Clouds and Trees

"Nothing ever goes away enough or arrives enough,/ and I want to cry when I think of my heart,/ muscle pounding in muscle, greedy always for joy." – 'A Warning', Eric Anderson

Month: February, 2012

2. A Revisioning

“Do you think that someone who could make both the thing imitated and its image would allow himself to be serious about making images and put this at the forefront of his life as the best thing to do?” – Plato, The Republic (599b)

Poetry is a measure of confusion.
To explain — we poets, the confused,
write about love because we don’t know what love is,
or about clouds because we don’t know if God exists,
or about our mothers because we want to talk to our sadness
a conversation we’ve never had, but should’ve.
And the only way to do this well — is to not realize it.

Because the moment we can be in love,
and we begin to grasp what we think God is,
and we are strong enough to talk with our mothers,
after all of this confusion has been lifted,
we might find ourselves at a loss, asking:
What’s left? Do we still turn stones for poems?
Anyone can tell you that a fool is someone either
convinced that they understand everything,
or that it’s not worth trying.


1. The Standard Metre in Paris

“There is one thing of which one can say neither than it is one metre long, nor that it is not one metre long, and that is the standard metre in Paris.”
-Ludwig Wittgenstein, Philosophical Investigations (50)

I realize around age eighteen that poetry
is a measure of confusion.
To explain — we poets, the confused,
write about love because we don’t know what love is,
we write about clouds because we don’t know if God exists,
we write about our mothers because we want to talk to our sadness
a conversation we’ve never had, but should’ve.
And the only way to do this well — is to not realize it.

Between the ages of fifteen and eighteen
I write about two hundred poems to “you”.
Sometimes they are love poems,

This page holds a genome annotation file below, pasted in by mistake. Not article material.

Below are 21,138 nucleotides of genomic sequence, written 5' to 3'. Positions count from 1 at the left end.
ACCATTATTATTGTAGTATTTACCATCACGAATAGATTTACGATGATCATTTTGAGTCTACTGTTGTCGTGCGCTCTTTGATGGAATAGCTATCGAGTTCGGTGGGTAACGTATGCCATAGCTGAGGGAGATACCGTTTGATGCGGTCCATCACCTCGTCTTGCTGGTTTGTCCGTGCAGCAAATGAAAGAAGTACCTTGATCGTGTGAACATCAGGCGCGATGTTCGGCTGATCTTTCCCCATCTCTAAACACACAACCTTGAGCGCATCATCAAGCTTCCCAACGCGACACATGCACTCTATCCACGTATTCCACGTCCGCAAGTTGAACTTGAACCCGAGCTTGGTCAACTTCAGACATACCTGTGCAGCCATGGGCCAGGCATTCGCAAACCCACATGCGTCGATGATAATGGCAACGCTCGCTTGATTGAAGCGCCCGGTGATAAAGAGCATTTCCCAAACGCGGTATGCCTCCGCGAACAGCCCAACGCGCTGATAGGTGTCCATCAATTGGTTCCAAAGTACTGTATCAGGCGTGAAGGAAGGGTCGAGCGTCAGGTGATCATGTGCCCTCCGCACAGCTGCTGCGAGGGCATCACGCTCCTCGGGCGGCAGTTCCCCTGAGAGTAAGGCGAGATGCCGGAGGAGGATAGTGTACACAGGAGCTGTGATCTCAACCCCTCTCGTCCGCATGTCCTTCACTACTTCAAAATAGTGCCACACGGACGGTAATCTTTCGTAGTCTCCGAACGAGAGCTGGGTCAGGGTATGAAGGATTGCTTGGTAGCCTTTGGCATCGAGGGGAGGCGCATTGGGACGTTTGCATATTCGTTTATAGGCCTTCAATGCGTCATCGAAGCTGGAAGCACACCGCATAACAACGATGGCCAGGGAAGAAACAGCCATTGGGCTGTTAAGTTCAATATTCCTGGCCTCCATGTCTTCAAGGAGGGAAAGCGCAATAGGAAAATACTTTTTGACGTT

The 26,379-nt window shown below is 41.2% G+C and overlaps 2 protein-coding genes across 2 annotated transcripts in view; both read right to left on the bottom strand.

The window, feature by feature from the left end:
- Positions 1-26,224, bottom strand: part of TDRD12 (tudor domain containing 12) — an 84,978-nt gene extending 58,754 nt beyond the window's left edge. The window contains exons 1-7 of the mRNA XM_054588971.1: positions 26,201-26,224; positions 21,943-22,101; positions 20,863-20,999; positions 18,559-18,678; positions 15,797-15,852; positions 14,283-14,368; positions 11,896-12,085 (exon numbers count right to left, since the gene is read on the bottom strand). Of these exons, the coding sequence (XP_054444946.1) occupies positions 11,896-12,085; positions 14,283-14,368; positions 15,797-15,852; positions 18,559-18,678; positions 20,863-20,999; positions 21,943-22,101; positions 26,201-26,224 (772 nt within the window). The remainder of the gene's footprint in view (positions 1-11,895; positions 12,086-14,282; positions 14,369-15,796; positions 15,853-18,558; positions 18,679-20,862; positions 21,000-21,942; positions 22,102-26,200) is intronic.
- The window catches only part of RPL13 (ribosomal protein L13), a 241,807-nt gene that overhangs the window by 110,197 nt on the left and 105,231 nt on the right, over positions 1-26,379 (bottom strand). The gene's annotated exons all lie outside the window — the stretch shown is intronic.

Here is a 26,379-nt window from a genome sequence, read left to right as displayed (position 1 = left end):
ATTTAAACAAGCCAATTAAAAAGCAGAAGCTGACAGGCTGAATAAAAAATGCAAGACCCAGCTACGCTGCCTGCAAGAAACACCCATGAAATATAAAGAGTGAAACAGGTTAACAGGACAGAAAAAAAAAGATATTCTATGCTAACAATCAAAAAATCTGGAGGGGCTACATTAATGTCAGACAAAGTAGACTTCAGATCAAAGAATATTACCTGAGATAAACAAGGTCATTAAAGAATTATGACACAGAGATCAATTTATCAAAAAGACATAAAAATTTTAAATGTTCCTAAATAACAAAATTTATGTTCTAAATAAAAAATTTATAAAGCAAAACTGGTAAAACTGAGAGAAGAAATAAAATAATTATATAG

or heart-broken poems, or surreal,
I live with you in a screen-doored house,
in the middle of a grassy plain,
and one day you disappear leaving
only a white dress and your marigolds
and the threat of rain from one of those huge
only-in-the-Midwest thunderstorms poems.

At the end of my long sentence of writing to “you”,
I realized that all poems are measures of confusion,
and that I was alone when I wrote in my room,
with too much light or not enough light
and in my bed or at a desk, but always alone
and almost in silence, I was the insane man,
utterly confused, as he talks to himself,
convinced that he’s talking to you.

Abattoir of Passion

1. Painting

The painter knows perspective well.
The Bathroom at Twenty-Nine
Rotates around a single point,
No empty hurricane eye,
No clear inside/outside,
More like a horizon —
The ‘no-line’ between
What swirls down
And its aperture.

Naked hangers,
Drained hot-water bottle
And separate sleeve, the bare
Light-bulbs, all revolve down
Until you have to be standing
On the ceiling. Beneath you:
The woman squeezing soap
over a hollow frame,
the shape of a man.

2. Sculpture

The surprise when I look to my right:
I was sure that wall was straight!
I walk along it; paintings to sculptures.

A Man Amongst Red Trees, his cock
Hanging out, he is about to cover
His eyes and run, fear or discomfort.

Two Grey Figures in short-sleeved suits,
They seem to be made of a day of bad rain.
Something goes whispered between them.

In the Museum of Modern Art, New York,
I remember being amongst the trees,